• Individual Author: Kemple, James J.; Rock, JoAnn
    Reference Type: Report
    Year: 1996

    Career Academies are one of several school-to-work approaches specifically authorized under the School-to-Work Opportunities Act of 1994, a major milestone in the school-to-work movement. The Career Academies are “schools-within-schools” in which groups of students (usually 30 to 60 per grade in grades 9 through 12 or 10 through 12) take several classes together each year with the same group of teachers. The Academies focus on a career theme, such as health, business and finance, or electronics, which is usually determined by local employment opportunities and evidence of growing demand for such expertise in the marketplace. Career Academies’ curricula consist of traditional academic classes (such as math, English, science, and social studies) combined with occupation-related classes that focus on the career theme. Local employers from that field help plan and guide the program, and they serve as mentors and provide work experience for the students...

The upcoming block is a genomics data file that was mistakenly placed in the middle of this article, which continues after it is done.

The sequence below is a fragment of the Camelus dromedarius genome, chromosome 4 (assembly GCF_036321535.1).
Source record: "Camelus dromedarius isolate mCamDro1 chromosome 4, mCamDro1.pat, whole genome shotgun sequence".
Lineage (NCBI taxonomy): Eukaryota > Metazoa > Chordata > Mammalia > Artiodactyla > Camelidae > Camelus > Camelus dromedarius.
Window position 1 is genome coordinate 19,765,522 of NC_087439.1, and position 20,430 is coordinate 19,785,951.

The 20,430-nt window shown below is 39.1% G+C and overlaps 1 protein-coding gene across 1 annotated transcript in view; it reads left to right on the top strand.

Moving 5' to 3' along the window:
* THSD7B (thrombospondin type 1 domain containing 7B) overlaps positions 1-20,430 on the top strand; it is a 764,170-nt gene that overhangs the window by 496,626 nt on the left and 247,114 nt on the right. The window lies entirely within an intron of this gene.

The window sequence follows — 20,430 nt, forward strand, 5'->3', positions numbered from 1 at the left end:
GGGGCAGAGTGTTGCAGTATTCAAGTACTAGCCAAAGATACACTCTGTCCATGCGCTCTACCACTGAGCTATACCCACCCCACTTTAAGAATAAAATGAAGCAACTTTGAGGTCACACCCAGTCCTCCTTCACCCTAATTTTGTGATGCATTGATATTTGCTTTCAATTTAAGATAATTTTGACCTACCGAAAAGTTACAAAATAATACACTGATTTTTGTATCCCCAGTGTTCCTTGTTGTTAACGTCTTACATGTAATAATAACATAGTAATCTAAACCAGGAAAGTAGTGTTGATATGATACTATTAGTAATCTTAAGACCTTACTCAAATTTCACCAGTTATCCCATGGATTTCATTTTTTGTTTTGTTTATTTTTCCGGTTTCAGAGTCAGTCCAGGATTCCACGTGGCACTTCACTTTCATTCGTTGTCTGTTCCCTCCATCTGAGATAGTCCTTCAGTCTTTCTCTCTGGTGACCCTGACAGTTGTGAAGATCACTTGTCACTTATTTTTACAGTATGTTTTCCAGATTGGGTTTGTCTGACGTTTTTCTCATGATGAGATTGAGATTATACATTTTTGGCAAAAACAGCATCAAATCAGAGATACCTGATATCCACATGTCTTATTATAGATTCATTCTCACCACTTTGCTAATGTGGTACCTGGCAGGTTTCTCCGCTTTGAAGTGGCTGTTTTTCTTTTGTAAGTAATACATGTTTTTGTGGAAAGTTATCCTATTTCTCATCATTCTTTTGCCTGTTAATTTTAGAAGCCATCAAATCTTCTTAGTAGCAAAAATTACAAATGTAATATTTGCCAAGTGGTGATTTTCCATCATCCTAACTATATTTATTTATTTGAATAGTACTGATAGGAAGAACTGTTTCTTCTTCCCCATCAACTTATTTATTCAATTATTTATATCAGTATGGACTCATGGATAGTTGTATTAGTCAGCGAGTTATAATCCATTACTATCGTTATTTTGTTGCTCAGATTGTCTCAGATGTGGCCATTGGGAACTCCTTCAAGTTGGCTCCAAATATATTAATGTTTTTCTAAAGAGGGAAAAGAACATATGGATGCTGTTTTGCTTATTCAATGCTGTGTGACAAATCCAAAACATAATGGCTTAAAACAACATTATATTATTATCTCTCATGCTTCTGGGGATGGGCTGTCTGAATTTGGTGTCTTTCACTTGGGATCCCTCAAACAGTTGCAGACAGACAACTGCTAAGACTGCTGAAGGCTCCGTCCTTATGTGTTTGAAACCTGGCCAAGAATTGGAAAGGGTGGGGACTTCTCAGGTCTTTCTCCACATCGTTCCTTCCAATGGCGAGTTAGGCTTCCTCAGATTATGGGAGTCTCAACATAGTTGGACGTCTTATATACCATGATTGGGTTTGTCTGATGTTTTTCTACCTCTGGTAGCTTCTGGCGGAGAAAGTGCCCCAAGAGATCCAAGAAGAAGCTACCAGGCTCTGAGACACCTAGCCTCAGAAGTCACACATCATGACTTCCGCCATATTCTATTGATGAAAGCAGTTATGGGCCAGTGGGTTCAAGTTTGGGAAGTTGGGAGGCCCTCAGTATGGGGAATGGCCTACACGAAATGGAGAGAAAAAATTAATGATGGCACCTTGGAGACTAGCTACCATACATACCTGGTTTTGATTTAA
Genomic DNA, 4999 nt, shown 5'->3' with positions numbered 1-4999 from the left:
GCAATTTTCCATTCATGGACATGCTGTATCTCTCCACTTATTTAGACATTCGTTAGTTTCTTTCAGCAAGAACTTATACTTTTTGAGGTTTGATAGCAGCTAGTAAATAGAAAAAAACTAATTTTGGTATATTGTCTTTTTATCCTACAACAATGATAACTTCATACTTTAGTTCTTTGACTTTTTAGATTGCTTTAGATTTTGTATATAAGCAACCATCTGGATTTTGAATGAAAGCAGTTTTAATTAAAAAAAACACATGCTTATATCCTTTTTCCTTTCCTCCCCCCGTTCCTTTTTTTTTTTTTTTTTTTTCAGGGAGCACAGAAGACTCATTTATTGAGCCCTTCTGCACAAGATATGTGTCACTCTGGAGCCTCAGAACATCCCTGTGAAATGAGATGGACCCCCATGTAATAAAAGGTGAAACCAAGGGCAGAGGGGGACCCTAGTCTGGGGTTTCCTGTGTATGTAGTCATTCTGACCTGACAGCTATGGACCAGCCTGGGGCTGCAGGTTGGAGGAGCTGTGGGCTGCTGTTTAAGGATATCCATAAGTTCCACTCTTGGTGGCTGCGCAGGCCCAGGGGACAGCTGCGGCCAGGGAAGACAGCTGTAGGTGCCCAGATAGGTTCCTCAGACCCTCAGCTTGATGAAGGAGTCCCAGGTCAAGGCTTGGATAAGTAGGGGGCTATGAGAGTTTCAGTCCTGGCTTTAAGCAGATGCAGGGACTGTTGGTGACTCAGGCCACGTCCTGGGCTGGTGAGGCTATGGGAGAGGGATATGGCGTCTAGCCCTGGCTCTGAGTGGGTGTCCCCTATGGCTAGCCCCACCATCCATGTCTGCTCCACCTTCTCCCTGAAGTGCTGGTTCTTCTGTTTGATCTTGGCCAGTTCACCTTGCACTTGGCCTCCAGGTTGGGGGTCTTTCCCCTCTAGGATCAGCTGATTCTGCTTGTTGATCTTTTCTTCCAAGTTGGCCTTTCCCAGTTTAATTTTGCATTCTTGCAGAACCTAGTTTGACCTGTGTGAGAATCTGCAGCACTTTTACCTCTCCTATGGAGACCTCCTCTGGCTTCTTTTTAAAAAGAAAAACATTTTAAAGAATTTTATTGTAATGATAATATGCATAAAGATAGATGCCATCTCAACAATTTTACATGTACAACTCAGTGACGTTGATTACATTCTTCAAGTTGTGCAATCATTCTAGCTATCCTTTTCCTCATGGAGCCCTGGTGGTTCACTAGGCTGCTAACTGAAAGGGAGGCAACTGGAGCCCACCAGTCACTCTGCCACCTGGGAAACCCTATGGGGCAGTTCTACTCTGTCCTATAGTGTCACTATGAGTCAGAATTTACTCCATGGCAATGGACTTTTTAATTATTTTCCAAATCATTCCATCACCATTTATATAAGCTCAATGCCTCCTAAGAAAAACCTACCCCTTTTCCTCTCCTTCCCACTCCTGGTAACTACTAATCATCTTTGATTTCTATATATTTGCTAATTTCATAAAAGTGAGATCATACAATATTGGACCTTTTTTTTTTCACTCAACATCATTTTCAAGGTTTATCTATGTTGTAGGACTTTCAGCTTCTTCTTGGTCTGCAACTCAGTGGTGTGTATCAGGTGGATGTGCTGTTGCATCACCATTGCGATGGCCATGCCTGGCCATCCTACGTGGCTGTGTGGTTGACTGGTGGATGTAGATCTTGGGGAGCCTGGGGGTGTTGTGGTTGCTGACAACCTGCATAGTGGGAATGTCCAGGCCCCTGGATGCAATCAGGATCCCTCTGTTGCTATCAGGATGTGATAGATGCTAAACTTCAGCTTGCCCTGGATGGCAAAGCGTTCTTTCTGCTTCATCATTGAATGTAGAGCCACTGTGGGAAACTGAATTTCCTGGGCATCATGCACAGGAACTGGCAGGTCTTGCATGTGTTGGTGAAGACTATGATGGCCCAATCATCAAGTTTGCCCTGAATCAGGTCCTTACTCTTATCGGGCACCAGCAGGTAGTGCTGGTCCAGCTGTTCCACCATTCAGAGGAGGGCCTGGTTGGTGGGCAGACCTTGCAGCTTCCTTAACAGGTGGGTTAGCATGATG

This is the first report on the Career Academies Evaluation. It includes several preliminary findings that have important...

    Career Academies are one of several school-to-work approaches specifically authorized under the School-to-Work Opportunities Act of 1994, a major milestone in the school-to-work movement. The Career Academies are “schools-within-schools” in which groups of students (usually 30 to 60 per grade in grades 9 through 12 or 10 through 12) take several classes together each year with the same group of teachers. The Academies focus on a career theme, such as health, business and finance, or electronics, which is usually determined by local employment opportunities and evidence of growing demand for such expertise in the marketplace. Career Academies’ curricula consist of traditional academic classes (such as math, English, science, and social studies) combined with occupation-related classes that focus on the career theme. Local employers from that field help plan and guide the program, and they serve as mentors and provide work experience for the students...

    This is the first report on the Career Academies Evaluation. It includes several preliminary findings that have important implications both for the evaluation and for policy and practice related to the Career Academies and other school-to-work approaches. Later reports will include additional analyses of how the Career Academies operate and will examine students’ and teachers’ experiences in the Academy and non-Academy high school environments. These reports will also include findings on the extent to which the Academies improve education and work-related outcomes for students. (author introduction)